Out of the 276 girls abducted from the Government College in Chibok, Borno State, six months ago, 57 escaped while 219 remain captive. More women and school girls have been kidnapped by the sect. For instance, 60 women were abducted when the sect members invaded Waga Mangoro and Garba villages in Adamawa State last month. (See Punch, October 22, 2014). When Mubi in Adamawa State was attacked, about 350 children were declared missing. (Leadership, November 2, 2014). Bomb attacks launched by the sect have killed hundreds of people in Niger, Bauchi, Gombe, Kano, Kaduna, Nassarawa, Plateau States and the Federal Capital Territory (FCT).
But despite the increasing deadly attacks of the sect, the National Assembly has not deemed it fit to hold a special joint sitting on the threat to the corporate existence of the nation. On its own part, the Council of State which met in Abuja on November 4, 2014 commended President Jonathan’s handling of the war on terror. According to Governor Godswill Akpabio of Akwa Ibom State, “Council was satisfied that the Defence Ministry and all the other agencies have taken the right steps and the president is on course and we are very hopeful that sooner or later Nigerians will hear good news.” (Premium Times November 5, 2014).
The Legal Challenge
The arrogance of the ruling class enshrined in section 2 of the Constitution to the effect that Nigeria is “one indivisible and indissoluble sovereign state” has been exposed to ridicule by the terrorists. However, in exercise of his powers under section 305 of the Constitution, President Jonathan imposed a state of emergency on Adamawa, Borno and Yobe States to restore law and order in the North-east region. The implication of emergency rule is that some of the fundamental rights enshrined in the constitution may be justifiably encroached upon in the interest of defence, public safety and public order.
In Babankura Fugu v. President, Federal Republic of Nigeria (2009 -2010) CHR 1 at 10 the Borno State High Court awarded N100 million damages to the applicant to atone for the extra judicial murder of his father, an alleged terrorist suspect . In the same vein, in Hadiza Bala Usman & Ors. v. Inspector-General of Police (unreported) the FCT High Court declared illegal and unconstitutional the decision of the controversial police officer, AIG Joseph Mbu, to ban the rally staged daily by the #bringbackourgirls campaigners.
Since the neo-colonial state has failed to provide for the “security and welfare of the people” as required by section 14(2) of the constitution, the terrorists have overrun the North-east region. No doubt, the military authorities are embarrassed that soldiers vamoose at the sight of the terrorists. But instead of charging those soldiers with mutiny, the defence chiefs ought to have asked the government to comply with Section 217(2) of the Constitution which stipulates that the federation shall “equip and maintain the armed forces as may be considered adequate and effective” for the defence of Nigeria from external aggression and the maintenance of its territorial integrity.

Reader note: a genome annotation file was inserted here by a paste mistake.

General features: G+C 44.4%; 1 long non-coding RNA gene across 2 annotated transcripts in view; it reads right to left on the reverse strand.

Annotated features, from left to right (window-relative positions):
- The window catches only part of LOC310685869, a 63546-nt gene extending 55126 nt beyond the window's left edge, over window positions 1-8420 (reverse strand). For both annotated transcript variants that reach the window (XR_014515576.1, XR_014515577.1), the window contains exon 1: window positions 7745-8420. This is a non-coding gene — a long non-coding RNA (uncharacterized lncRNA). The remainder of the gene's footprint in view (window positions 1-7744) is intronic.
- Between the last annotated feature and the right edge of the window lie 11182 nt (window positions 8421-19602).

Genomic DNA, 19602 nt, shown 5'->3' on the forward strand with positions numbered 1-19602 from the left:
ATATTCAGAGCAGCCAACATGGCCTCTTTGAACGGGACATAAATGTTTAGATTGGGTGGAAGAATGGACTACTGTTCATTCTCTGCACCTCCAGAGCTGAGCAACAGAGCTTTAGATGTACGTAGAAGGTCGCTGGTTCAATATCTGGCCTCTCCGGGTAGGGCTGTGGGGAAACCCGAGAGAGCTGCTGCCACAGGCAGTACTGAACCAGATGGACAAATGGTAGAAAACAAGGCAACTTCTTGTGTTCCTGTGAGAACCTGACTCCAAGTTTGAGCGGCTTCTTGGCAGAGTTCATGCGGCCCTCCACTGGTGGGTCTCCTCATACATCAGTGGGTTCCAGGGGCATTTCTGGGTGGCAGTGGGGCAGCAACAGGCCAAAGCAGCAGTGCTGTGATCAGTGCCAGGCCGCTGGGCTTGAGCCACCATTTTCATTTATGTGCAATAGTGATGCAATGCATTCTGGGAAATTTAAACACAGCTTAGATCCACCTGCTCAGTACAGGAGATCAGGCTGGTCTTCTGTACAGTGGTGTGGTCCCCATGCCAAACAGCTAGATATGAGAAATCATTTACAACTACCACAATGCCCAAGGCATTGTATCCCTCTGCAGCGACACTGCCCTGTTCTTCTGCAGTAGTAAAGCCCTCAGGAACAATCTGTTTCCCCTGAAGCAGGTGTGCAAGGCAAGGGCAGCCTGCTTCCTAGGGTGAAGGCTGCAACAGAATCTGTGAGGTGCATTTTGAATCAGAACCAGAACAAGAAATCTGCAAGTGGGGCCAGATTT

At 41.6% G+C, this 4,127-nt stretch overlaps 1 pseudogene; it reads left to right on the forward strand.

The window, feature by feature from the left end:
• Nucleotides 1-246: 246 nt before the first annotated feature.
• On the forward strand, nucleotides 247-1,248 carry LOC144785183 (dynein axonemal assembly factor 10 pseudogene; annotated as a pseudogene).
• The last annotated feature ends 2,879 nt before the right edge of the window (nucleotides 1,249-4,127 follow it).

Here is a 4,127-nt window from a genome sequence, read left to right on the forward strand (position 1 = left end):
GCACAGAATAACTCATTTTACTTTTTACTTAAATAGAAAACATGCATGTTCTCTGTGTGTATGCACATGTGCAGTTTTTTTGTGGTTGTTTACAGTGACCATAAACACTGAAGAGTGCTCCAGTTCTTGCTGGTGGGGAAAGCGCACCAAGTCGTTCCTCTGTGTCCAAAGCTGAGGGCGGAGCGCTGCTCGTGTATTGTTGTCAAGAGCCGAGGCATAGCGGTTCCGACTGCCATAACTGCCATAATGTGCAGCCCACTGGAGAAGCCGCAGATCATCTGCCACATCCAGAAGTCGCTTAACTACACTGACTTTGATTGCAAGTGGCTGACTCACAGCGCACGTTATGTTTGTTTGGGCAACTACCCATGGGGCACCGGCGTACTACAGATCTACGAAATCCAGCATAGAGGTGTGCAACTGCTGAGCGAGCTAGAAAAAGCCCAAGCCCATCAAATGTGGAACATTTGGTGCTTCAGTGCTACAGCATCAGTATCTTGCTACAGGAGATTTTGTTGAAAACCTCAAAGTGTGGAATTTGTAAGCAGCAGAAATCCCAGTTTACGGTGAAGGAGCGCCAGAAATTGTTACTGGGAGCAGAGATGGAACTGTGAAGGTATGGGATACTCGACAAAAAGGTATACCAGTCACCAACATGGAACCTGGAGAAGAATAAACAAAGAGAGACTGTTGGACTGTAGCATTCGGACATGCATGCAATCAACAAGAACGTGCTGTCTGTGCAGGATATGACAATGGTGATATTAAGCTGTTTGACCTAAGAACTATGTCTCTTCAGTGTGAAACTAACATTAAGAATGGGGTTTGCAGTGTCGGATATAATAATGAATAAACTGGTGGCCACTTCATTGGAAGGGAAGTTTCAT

Towards the defeat of Terrorism
Last month, the federal government announced a ceasefire with the Boko Haram sect and assured the nation that arrangements had been concluded for the release of the Chibok girls. The Boko Haram sect denounced the so-called agreement and has continued to unleash mayhem on innocent people. Since it is crystal clear that the ceasefire was a ruse, the Chief of Defence Staff (CDS), Air Marshal Barde, who announced it should be directed to resign his appointment.
To fight the scourge of insurgency, the Nigerian people should demand a wholesale re-organisation of the armed forces and a probe of the huge funds earmarked for the nation’s defence in the last five years. The National Assembly should ensure that the $1 billion loan recently approved for the purchase of military hardware is judiciously utilised by the federal government. The members of the Joint Task Force should be motivated through training as well as prompt payment of their salaries and allowances. Those who lose their lives in the battlefield should not be buried in unmarked graves.
In view of the patriotic role of the civilian Joint Task Force (JTF) in liberating and securing some towns in the occupied territory, the youths in the North-east region should be mobilised to flush out the terrorists from their communities. While we advocate that the armed forces be adequately funded, we suggest that the federal and state governments should religiously implement the policy on the provision of compulsory and free universal basic education for every Nigerian child. The government should also embark on genuine empowerment programmes and job creation for our army of unemployed youths.
• Mr. Falana (SAN) is a member of THISDAY Editorial Board… Article culled from the website.